Letting go of a dependent relationship can be a painful as going through a divorce. If we acquaint ourselves with the grief process and allow ourselves to hurt for a season, our healing will come faster. If we repress our pain and deny ourselves the time we need to recover, we’ll carry around unnecessary guilt and bitterness. Some people have said that they found the Psalms to be especially comforting during this time of "letting go".

Cultivate Other Friendships.

Even if it’s difficult, scary, and our hearts are not in it … we need to do it. Our feelings will catch up later, and we’ll be glad we’ve made the investment in the lives of our new friends. The Lord will choose relationships for us if we’ll let Him. Willingness to accept the friends He gives us will deepen our relationship with Him as well. He knows just the relationships we need to draw out our special qualities and chip off our rough edges.

Discover God’s Vision for Relationships.

If we love another person as God loves him, we’ll desire to see that man (or women) conformed to the image of Christ. The Lord wants to bring forth qualities in us that reflect His character and gifts that enable us to do His work. In a recent issue of the This may sound tough, but our willingness to be disciplined emotionally might just make or break a friendship. When we exchange another’s best interests for our own neediness, we run the risk of losing the friendship." If we desire an exclusive emotional involvement with this friend, then our desires are in conflict with what the Lord wants. We need to ask ourselves, "Am I working with God or Against Him in the person’s life?

Resolve The Deeper Issues.

The compulsion to form dependent relationships is a symptom of deeper spiritual and emotional problems that need to be faced and resolved. Self-analysis is th

e least effective way to uncover these problems. The most effective way is to go directly to Jesus and ask Him to show us what’s wrong. "If any of you lacks wisdom, he should ask God, Who gives generously to all without finding fault, and it will be given to him." (James 1:5) Another effective way is to go to those God has placed in positions of authority over us and submit to their counsel and prayer. For some, a long-term counseling relationship will help us face the sins we need to repent of and the hurts that need healing. The desire to find our identity and security in another human being is a common sin problem with a myriad of possible causes. Confession, repentance, deliverance, counseling, and inner healing are means the Lord will use to bring purity and emotional stability into our lives. The healing and forgiveness we need are ours through Jesus’ atonement. We can receive them by humbling ourselves before Him and before others in His body.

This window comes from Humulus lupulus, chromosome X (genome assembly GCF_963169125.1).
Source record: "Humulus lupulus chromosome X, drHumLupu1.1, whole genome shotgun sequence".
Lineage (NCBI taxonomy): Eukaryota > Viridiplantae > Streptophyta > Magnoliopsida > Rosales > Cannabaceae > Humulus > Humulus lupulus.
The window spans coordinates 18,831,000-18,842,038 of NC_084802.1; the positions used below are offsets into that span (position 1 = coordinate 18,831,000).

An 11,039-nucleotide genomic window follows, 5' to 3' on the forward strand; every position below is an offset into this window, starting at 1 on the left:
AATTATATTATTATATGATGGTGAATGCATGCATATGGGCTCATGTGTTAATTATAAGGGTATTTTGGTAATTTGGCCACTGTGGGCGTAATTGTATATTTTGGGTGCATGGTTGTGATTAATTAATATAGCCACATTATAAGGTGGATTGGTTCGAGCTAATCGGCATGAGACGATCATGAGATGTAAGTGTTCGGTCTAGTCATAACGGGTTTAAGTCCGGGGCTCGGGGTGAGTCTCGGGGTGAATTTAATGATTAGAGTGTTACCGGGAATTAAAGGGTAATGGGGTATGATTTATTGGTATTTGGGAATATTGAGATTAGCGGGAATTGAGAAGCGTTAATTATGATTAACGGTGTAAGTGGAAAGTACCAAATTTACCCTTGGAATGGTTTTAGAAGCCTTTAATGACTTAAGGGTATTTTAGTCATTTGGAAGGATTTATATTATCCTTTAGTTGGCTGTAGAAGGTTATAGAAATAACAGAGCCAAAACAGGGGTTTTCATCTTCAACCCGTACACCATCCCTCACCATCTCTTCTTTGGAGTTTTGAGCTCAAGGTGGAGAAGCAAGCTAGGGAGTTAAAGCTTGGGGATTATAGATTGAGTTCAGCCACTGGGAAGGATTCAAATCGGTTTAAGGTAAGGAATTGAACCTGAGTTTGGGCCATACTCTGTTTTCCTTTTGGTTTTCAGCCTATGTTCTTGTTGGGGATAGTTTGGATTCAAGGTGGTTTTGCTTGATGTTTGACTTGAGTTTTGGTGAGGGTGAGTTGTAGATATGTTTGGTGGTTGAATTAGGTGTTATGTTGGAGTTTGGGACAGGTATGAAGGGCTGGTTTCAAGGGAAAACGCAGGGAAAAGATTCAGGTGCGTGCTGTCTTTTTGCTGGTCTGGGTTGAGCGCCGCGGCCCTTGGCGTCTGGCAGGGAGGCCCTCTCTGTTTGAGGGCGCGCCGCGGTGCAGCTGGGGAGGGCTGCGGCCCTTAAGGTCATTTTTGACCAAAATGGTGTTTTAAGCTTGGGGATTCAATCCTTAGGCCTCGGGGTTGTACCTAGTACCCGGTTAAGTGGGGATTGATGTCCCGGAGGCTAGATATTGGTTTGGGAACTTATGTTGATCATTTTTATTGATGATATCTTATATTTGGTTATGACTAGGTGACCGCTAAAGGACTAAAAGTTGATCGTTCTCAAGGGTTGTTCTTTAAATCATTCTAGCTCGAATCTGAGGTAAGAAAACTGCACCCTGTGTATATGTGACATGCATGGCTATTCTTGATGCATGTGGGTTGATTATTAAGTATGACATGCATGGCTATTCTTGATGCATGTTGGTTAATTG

Prepare For The Long Haul.

Sometimes victory escapes us because we prepare for a battle rather than a war. Whether we are trying to gain freedom from a specific attachment or from lifelong patterns of dependency, we need to prepare for long-term warfare. We need to know ourselves: our vulnerabilities, the types of personalities we are likely to "fall for", the times when we need to be especially careful. We need to know our adversary: know the specific lies Satan is likely to tempt us with and be prepared to reject those lies, even when they sound good to us! More than anything, we need to know our Lord. We need to be willing to believe God loves us. Even if we cannot seem to feel His love, we can take a stand by faith that He does love us and begin to thank Him for this fact. As we learn of God’s character through His Word, we can relinquish our images of Him as being cruel, distant, or unloving. A love relationship with Jesus is our best safeguard against emotionally dependent relationships.

Is There Life After Dependency?

Though overcoming dependence may be painful for a season, it is one of the most curable ailments known to man. Often people are so healed that they cannot even conceive of the extent of their former bondage to dependent relationships. The immediate reward in giving up a dependent relationship is peace with God. Even in the midst of pain over the loss of the dependency, we experience peace, relief, and joy as our fellowship with God is restored. "It’s like waking up after a bad dream" one woman told us.

Peace with ourselves is another blessing we receive. It’s much easier to like ourselves when we are not scheming and striving to maintain a relationship we know God does not desire for us. When we have relinquished a dependent attachment, we are no longer tormented with fear of losing the relationship. This, too, brings peace to our hearts.

In the aftermath of dependency, we discover a new freedom to love others. We are members of one another in the body of Christ. When our attentions and affections are wrapped up totally in one individual, other people in our lives are suffering for it. They are not receiving the love from us God intends them to have.